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                        Debian isn’t perfect at auditing packages but it’s much better than no auditing at all which is the reality for crates.io.

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                    Excellent counterpoints, thank you! Can I include your comment on that article as an appendix?

                    The trust problem is indeed part of the real problem (the other being robustness, which is related), and compile times are related because they force people to notice and think about what’s going on. There’s a few different approaches to trying to deal with trust, I think the biggest ones are crev and cargo-audit, but it’s a bit of an unsolved problem how well these things are actually going to work in the long run. So I suppose the real question is not how people use the code that makes their external libraries, and what tools they use, but rather how that code is managed and distributed – who is responsible for it. Debian can include code whose maintainer has been dead for 20 years because they have maintainers of their own, a security team, and a mechanism to consistently apply patches to the code if necessary. If a package in Debian becomes orphaned it can still be maintained by other people without requiring a fork just to be able to publish on crates.io (which I have had to do ), and if it remains orphaned then it can be removed from the next version of Debian and the rest of the system will adjust around that fact.

                    There’s room for counterpoints in all your examples, and you raise a number of real interesting questions: Is four months, or a year, actually that long for no changes in a library if that library performs its purpose and has no known security problems? There’s plenty of C code out there with no version number at all – how does one manage that? If a problem is discovered, who should fix it and how does that fix get communicated? What should and should not be in the standard library? Like I said at the end, these are big problems that don’t have a single solution.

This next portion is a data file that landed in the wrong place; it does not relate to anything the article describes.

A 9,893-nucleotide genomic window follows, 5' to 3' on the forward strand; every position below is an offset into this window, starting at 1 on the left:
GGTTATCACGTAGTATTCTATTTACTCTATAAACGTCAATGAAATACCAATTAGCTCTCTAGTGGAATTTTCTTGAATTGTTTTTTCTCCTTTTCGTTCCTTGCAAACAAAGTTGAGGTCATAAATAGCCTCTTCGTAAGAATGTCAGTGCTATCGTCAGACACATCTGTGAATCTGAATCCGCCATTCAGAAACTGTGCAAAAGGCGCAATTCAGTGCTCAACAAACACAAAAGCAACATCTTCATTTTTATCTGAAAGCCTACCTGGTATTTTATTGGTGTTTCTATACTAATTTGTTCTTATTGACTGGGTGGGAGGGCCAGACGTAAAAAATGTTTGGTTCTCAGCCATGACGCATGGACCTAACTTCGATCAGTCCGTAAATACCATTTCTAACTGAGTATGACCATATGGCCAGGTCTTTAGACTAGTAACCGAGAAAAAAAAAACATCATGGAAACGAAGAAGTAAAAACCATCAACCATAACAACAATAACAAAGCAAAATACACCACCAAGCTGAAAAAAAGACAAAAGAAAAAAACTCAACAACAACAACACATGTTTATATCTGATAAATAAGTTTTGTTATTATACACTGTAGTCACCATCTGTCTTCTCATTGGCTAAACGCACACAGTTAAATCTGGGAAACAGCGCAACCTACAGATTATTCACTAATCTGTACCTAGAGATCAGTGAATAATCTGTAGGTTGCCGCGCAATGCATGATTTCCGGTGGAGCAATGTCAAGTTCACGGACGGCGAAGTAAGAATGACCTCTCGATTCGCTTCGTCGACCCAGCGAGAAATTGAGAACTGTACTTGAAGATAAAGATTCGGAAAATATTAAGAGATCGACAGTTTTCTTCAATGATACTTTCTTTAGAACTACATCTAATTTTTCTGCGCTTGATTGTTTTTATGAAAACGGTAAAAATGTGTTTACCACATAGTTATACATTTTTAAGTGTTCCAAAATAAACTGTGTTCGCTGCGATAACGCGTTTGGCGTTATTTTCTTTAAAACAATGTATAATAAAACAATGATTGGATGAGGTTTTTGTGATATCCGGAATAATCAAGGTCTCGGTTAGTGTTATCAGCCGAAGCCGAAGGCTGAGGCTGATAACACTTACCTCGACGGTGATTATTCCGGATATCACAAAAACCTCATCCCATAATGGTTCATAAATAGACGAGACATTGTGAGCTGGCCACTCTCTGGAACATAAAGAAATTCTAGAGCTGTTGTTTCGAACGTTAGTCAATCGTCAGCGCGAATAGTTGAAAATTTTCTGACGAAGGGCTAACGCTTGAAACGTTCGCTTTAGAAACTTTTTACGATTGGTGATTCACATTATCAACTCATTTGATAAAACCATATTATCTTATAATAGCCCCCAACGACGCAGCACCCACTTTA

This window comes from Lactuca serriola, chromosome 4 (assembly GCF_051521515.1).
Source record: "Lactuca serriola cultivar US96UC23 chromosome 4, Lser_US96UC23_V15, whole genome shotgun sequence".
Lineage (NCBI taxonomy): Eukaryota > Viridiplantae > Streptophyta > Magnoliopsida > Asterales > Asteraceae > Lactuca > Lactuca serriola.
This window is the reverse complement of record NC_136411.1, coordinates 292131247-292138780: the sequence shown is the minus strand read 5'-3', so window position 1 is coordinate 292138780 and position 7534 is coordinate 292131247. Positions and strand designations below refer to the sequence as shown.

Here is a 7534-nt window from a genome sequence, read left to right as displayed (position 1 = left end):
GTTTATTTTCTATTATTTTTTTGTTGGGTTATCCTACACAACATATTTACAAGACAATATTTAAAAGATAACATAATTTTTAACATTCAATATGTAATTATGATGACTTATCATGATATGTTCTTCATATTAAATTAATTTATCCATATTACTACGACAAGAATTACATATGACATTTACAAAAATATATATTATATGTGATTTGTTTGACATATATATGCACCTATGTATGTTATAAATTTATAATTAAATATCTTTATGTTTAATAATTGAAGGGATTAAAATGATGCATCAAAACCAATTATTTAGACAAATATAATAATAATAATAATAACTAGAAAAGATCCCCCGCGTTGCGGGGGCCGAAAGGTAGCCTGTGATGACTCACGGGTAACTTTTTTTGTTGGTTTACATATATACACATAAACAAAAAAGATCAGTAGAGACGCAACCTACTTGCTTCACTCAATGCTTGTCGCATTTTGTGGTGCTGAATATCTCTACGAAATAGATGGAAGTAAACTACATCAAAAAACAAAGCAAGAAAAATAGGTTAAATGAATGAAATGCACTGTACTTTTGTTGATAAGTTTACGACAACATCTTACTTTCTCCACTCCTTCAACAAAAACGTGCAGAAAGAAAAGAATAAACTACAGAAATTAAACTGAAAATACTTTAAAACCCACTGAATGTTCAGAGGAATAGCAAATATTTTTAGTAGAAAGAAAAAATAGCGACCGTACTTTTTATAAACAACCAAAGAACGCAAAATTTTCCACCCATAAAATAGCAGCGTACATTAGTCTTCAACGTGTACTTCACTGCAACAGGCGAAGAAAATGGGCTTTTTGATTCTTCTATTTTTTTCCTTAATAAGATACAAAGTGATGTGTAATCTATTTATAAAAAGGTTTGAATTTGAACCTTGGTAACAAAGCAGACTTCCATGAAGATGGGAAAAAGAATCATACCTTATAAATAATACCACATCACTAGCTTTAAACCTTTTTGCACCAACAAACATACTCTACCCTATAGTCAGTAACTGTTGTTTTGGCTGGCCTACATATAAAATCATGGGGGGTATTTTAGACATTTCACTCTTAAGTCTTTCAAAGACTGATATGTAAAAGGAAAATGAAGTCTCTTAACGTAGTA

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                      Excellent counterpoints, thank you! Can I include your comment on that article as an appendix?

                      Thanks! I think it would be better to just link the lobsters thread and say something like ‘there was some interesting discussion here about this’. I don’t think my comment deserves to be highlighted over the other wonderful comments here.

                      who is responsible for it

                      I think this is a key point. Ultimately, there’s nothing inherent in the compilation model forcing it to be this way and there’s nothing inherent in dpkg forcing Debian to be well maintained and audited. And in fact I’m sure there are lots of bits of Debian that aren’t very well audited.

                      Maybe what crates.io needs is something akin to Arch’s distinction between core, extra, community and the AUR. Packages could be marked explicitly as being core (developed, maintained and supported by the Rust team, basically the ‘extended standard library’), extra (endorsed by the Rust team but not actively developed by them, closely audited for changes, I think this is what rust-lang-nursery is meant to be, roughly?), community (crates that are supported by and audited by a group of ‘trusted’ people, which would be a fairly broad group of people, much like the Arch ‘trusted users’ group, the idea being that they’re at least notionally endorsed by a group of at least notionally trusted people, but you should still be careful, but you’ll probably be fine), and other (all other crates).

                      Joe Bloggs creates a crate he thinks is useful. He puts it on the AUR. It goes into the ‘other’ category. Joe posts it to /r/rust-lang and people really like the design or the API or the functionality or whatever, but people have some concerns that it’s not super idiomatic. Joe fixes up most of these issues and some trusted community member adopts it into the ‘community’ category after a little while, and maybe Joe becomes a trusted community member himself after a little while.

                      Eventually this crate becomes so widely used that it’s considered not just a popular third party library but a foundational component of the ecosystem. It gets imported into the ‘extra’ category and now it’s guaranteed regular fuzzing, some oversight over changes, reasonably close auditing from the community and the Rust developers, etc.

                      Maybe eventually it becomes so core to the ecosystem that the Rust team adopts it as a ‘core’ crate, meaning it’s now actively supported and developed by the Rust team.

                      Or maybe it stops at any one of those stages. Being in ‘other’ doesn’t mean it’s bad, just not part of the standard ecosystem. People would be taught to be very wary of adding packages in ‘other’ without closely auditing them, because they are totally untrusted.